Margaret McLeod


I'm afraid to go out, especially since I lost my eyesight. Once I did, and I fell and broke some bones. My collarbone and three of my ribs. I must have slipped or something. The collarbone was the worst. The other ones were just painful. I don't want to go out again. This apartment is a prison. There's always a buzzing sound, like a big fly.

I can't go out, and no doctor will come. I'm on alert most of the time. I worry. What if I have to go to the doctor? What if I get sick? What if I get hurt again? I'm okay if I don't have to do much. People bring me things, and I have Talking Books. I listen to books, listen to music. I like mysteries. Children's books, too, because they remind me of when everything was okay. I could run and play.

I can't go out. I feel anxious. Worry about bad things happening. One time, I was going down some steps and then I put my foot down and couldn't feel the next step down and I couldn't go back up the steps again. I was trapped and I was scared.

All my muscles ache and my skin itches. My eyes are itchy. But it's probably nothing. Remember when doctors came to your house? They don't do that anymore.

I have trouble getting dressed sometimes.

People bring me food. Family brings me fast food. My sister Cathy she's mad at me because I won't leave the house. She says just go and do it. She's never had a broken bone in her life. I ask her to get things for me, but she won't help me, even though she's perfect. She can see. She barely gets me food. A hamburger and French fries today.

They taste okay, I guess, but everything's cold by the time it gets here. I eat it anyway. I have to. Sometimes she forgets to bring food, but she never forgets to talk about how well she's doing, how great her job is. She can hear the buzzing, but she says it's just a fly.

One time, my sister and her husband said they would drag me to the hospital. And they started to do it. And they did. I cried all the way there. It hurt. I had three broken ribs. Next time they need to get an ambulance.

Meals on Wheels comes five days a week. I don't like their food.I look around at my room. The brown-gold blob is the couch. The orange and red thing is probably the bedroom curtains.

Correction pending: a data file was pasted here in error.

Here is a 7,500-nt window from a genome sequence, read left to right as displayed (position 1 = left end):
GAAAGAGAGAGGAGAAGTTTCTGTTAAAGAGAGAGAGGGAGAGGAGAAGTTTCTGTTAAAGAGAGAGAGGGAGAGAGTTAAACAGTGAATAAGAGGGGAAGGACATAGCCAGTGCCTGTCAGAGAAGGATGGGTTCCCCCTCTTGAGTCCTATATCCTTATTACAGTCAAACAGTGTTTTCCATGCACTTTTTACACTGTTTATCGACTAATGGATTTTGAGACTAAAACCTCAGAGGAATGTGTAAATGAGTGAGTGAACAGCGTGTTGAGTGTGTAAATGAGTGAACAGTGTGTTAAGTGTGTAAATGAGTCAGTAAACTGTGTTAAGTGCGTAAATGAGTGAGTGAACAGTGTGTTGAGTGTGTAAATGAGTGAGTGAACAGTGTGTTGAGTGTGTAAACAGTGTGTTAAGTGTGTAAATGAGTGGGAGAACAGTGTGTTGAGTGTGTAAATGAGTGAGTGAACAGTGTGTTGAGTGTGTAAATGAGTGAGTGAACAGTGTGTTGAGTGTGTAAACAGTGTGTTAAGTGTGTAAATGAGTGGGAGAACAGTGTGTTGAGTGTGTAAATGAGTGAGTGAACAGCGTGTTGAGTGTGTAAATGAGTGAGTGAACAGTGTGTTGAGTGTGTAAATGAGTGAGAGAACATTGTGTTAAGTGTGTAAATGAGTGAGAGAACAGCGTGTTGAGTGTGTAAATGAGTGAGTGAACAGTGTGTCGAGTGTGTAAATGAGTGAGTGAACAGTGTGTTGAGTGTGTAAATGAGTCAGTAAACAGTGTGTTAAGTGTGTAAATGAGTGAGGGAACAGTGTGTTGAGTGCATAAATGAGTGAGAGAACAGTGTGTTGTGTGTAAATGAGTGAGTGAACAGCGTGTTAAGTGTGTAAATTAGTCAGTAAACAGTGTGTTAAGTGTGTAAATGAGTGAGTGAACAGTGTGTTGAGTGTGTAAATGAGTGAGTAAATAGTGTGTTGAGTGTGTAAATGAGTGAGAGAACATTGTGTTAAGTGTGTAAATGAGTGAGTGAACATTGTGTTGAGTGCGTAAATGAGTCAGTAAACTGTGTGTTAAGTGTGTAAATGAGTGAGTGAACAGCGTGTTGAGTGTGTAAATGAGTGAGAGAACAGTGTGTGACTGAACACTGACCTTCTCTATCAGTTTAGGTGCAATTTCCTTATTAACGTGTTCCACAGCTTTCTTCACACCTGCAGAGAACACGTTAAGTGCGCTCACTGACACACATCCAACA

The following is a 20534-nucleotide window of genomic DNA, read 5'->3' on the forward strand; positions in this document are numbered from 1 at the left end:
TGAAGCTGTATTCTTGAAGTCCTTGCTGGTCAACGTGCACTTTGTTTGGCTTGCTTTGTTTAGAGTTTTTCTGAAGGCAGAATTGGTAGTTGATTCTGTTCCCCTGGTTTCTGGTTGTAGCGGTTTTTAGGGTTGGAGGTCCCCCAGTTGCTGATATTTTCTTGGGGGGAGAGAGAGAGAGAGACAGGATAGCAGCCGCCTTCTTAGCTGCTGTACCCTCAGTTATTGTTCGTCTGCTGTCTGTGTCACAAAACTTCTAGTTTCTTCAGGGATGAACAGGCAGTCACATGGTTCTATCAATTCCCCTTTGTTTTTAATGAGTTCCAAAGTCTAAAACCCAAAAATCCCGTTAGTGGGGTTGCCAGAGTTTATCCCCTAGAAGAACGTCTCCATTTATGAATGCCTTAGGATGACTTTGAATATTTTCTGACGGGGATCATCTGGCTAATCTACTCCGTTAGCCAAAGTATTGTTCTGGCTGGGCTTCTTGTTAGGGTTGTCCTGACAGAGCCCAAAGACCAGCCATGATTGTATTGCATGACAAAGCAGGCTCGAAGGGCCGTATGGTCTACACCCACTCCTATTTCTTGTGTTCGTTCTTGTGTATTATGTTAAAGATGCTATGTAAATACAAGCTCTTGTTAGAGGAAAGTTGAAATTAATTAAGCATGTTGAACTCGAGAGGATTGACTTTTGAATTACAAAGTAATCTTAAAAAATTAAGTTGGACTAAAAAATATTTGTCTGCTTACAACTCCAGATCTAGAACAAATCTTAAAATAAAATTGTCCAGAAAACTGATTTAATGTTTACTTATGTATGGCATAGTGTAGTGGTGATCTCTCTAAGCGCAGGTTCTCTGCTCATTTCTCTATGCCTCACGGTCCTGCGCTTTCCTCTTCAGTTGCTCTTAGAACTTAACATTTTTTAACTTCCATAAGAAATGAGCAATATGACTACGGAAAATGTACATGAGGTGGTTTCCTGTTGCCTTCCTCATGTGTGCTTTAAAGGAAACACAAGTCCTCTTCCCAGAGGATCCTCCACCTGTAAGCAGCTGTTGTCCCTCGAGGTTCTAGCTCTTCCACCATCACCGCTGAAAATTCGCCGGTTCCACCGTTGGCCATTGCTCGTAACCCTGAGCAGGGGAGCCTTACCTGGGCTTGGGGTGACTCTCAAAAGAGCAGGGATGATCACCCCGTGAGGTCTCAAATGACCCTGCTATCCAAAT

I'm not sure about the gleam on the opposite wall. I think there's a picture there. I hate it when things move around. I can never find anything. Even in here, and it's not a big apartment. One bedroom. Kitchen's tiny. I don't use the stove. It's too dangerous. I should get a toaster oven. I know how to use the microwave, too. I put something in and I push the button.

I like my social worker. Her name's Joanne. She worries about me. She wants me to go to the doctor. But if I'm really sick, the ambulance will come. Joanne talks to me, asks what I've been doing. She's nice. I wish she was here all the time. But what if she stops coming? I don't know what I'll do if she stops coming.

I'll be left all alone. I don't want to be alone. I hear things. When I'm alone, sometimes I feel like there's somebody else in the house. There could be a sound, or I hear someone breathing, or I smell someone's breathe. But there's nobody there. Most of the time. Sometimes it's Meals on Wheels or CNIB or Joanne. I hate the people who don't come. I hate the people who do. You know, I get scared when anybody knocks and I don't know who they are. I ask "Who are you?" I think I sound really shrill, but it's only because I'm afraid. "I have a knife!" I do. And it's really sharp. I know where the big knives are, and I know what they can cut. I can usually find them. It's not a big apartment. But then I'm afraid I'm going to cut myself, so I don't go get it. I feel like cutting myself, but I don't want to. I just like to know that it's there.

I hear the buzzing again. I wish it would stop.


Margaret McLeod lives in Fredericton, New Brunswick, Canada, with her husband and some dogs, and has previously been published in Amethyst Review, Antigonish Review, Contemporary Verse 2, Cormorant, Dalhousie Review, Event, Fiddlehead, Pottersfield Portfolio, River Readings and Room.